The most underrated tool is Retargeting.
Companies spend a lot of money to drive customers to a site, social tactics, PR, dis[play advertising, email marketing, but very few are implementing a retargeting line to drive them back.
Lest then a 1% of customers buy in the first site visit. You need to re-message them to remind them you exist and come back to your site.
Another underrated tool is building your SEO. People naturally go to ‘search,’ yet not all companies are versed in best use-case seo tactics.

In your view, what is the most over-rated tool in the branding/marketing/advertising/PR toolbox for cannabis companies?

Social Media, namely Instagram.
Spending time creating content to get banned, or shadow banned.
Looking at vanity metrics to see engagement, but do these customers actually live in your area? Are they destined to buy? Social is so transient that very few brands are making money w social media posts.

What’s the BEST piece of advice you give everyone you work with?

Know your market, your competitors, your true customers, and then work with someone that truly knows how to build a plan to help you grow sales and awareness based on your stage and position in the market.

What’s your advice for people who want to get into cannabis marketing/advertising/pr/branding?

Learn from people that have done this before so you know what you can do, and then do it better.

 

Thanks, Michael, you really are a cannabis advertising expert.

How can people get in touch with you?

My personal site
My business site
My LinkedIn

When it’s difficult to plan, it’s tempting to just eliminate budgets, especially for marketing and PR agencies. In the short term, that might seem like a negotiable expense that’s fairly easy to eliminate. But if you’re working well with an agency, eliminating them will cost you more time and money in the long run, not to mention the costs associated with reduced awareness and sales. Instead of eliminating Most agency owners can show you why cutting back on marketing and PR will damage your brand, but what insider tips do agencies give to their existing clients when economics requires a marketing shift? For this article, we called on some of the most respected mid-size agencies in the United States and asked them what strategies they use to reduce agency budgets, so you can ask your own agency to help you.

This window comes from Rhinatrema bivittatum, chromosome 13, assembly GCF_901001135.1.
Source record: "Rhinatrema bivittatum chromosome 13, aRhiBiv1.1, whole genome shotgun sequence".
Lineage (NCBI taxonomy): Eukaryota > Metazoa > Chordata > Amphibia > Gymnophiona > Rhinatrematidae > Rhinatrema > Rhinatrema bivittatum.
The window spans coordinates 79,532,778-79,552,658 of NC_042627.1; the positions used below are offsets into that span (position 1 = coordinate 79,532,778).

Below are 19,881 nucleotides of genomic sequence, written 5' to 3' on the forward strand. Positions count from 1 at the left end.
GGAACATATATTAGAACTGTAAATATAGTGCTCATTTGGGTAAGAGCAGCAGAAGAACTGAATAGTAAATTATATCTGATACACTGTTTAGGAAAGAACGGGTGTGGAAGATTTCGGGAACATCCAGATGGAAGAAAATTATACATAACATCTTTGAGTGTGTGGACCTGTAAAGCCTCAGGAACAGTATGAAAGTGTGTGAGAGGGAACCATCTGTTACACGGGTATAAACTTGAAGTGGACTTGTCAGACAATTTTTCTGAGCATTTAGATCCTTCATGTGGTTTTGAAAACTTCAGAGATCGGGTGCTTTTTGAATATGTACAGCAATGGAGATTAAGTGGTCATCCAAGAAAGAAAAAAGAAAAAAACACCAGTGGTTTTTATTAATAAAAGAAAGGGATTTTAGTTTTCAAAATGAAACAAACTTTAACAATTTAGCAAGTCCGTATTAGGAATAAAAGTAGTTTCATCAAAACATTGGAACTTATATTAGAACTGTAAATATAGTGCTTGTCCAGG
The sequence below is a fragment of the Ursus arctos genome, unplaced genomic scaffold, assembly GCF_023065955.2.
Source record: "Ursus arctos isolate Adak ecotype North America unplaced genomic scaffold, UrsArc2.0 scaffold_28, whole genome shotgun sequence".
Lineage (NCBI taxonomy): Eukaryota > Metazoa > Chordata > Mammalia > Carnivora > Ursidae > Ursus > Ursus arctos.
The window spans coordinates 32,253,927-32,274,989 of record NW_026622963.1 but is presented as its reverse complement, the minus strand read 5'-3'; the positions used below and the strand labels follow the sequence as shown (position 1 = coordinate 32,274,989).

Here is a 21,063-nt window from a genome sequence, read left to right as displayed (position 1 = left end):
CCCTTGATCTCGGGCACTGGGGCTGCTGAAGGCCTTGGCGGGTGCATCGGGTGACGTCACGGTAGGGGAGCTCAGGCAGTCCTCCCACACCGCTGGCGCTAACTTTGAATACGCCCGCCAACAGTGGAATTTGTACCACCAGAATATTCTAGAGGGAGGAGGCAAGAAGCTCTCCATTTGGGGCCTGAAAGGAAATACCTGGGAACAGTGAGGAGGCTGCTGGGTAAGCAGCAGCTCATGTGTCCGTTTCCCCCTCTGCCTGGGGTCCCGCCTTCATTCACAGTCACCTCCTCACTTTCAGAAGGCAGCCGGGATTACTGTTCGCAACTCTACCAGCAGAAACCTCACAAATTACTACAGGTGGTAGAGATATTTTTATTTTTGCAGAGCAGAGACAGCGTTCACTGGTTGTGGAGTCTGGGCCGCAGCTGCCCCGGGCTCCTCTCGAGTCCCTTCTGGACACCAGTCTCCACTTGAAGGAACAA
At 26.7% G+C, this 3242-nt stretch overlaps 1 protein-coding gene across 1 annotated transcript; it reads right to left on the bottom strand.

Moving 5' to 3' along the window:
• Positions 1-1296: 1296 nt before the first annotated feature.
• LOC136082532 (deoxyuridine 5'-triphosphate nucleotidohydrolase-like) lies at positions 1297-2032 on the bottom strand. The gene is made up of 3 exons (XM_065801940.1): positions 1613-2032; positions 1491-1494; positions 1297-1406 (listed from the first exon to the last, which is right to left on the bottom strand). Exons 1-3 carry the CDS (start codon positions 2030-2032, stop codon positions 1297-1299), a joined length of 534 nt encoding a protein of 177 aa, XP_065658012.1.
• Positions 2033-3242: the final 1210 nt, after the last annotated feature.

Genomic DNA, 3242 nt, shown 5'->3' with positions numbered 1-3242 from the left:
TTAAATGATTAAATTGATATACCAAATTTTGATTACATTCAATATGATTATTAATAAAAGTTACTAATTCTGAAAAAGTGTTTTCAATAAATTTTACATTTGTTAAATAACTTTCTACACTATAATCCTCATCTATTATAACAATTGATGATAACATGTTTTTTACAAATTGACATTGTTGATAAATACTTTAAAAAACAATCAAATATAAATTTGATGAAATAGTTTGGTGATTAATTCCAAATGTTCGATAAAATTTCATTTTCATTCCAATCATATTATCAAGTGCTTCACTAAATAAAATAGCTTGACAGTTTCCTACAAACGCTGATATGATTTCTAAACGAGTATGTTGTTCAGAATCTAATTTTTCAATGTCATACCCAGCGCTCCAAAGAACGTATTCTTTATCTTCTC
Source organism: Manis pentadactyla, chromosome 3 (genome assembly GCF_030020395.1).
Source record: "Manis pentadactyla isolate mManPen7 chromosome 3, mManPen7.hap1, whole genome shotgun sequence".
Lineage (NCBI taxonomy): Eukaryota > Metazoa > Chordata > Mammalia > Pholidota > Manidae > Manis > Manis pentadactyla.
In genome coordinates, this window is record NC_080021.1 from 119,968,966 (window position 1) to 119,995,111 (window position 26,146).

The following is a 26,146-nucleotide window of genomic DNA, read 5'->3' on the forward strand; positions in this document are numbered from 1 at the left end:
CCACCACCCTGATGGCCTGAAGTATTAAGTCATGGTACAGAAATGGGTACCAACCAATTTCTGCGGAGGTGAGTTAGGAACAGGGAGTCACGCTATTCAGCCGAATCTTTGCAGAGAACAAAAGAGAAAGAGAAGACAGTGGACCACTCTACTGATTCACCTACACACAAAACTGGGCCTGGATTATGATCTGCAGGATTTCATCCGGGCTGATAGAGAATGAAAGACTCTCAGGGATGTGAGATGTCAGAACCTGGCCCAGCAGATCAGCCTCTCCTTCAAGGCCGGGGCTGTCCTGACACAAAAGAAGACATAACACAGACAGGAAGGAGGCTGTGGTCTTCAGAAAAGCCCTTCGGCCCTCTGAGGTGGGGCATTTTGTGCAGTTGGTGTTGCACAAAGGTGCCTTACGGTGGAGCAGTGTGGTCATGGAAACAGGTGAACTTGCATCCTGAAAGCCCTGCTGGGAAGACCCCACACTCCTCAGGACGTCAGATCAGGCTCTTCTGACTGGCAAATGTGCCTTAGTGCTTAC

Discuss your plans with the agency upfront. Getting strategic advice early in the process will help you avoid wasting the implementation budget later. Measure twice, cut once.Karl Sakas, Sakas & Company

Sakas, who uses his years in the agency world to consult with growing agencies today, suggests involving your agency at the highest strategic level from the onset to reduce agency budgets. Agency strategists may cost more hourly, but a deep, collaborative strategic understanding saves hundreds of wasted implementation hours, not to mention emergency charges. Sometimes there is this idea that withholding information from your agency will give you an edge in negotiations. But if your agency is really on your side, and really approaches the relationship as a partner, then that strategy could cost you. Most agencies can help you prioritize and refine a strategy to fit your budget during a recession.

Using agency as a consultative partner, rather than an implementation house Ross Johnson, 3.7 Designs, a Michigan Inbound Marketing Agency

When clients need to reduce budgets, Ross Johnson of 3.7 Designs suggests leaning into strategy with the agency, and sticking with outputs that have a longer shelf life. For example, instead of eliminating content creation, which is invaluable because it’s sticky, he says, “Take more of the content creation in-house. We advise on what content to create, and provide feedback after it’s created so the client receives 90% of the same value but at a lower cost.”  He also recommends focusing more energy on earned media and organic activities over paid spending, because it lasts longer and delivers more value.

Technology is your friend – Dan Serard, Cannabis Creative

“Following up with and nurturing leads can be time intensive,”

“We recommend our clients to invest in our email marketing automation services and prioritize automation strategy in addition to one-time or seasonal campaigns to get the most value out of our services. It’s not just about the immediate content output, but the long-term journey for your leads. As an agency, we set up our clients’ email systems in ways that work smarter, not harder. Email marketing automation can be an investment to strategize at the onset, but once running, generate cost-effective results that function in perpetuity. Automations can keep leads engaged and convert them into customers through a series of well-planned out messages, and do not require much intervention.”

Cut low-performing or time-consuming services. – Hunter Young, HiFi Agency, 

The longer something takes, the more it costs. If you have multiple layers of approvals built into agency work, then reducing those layers can save you time, and your agency can either refocus it’s efforts on more valuable outcomes, or they can reasonably count on reducing fees by the time saved.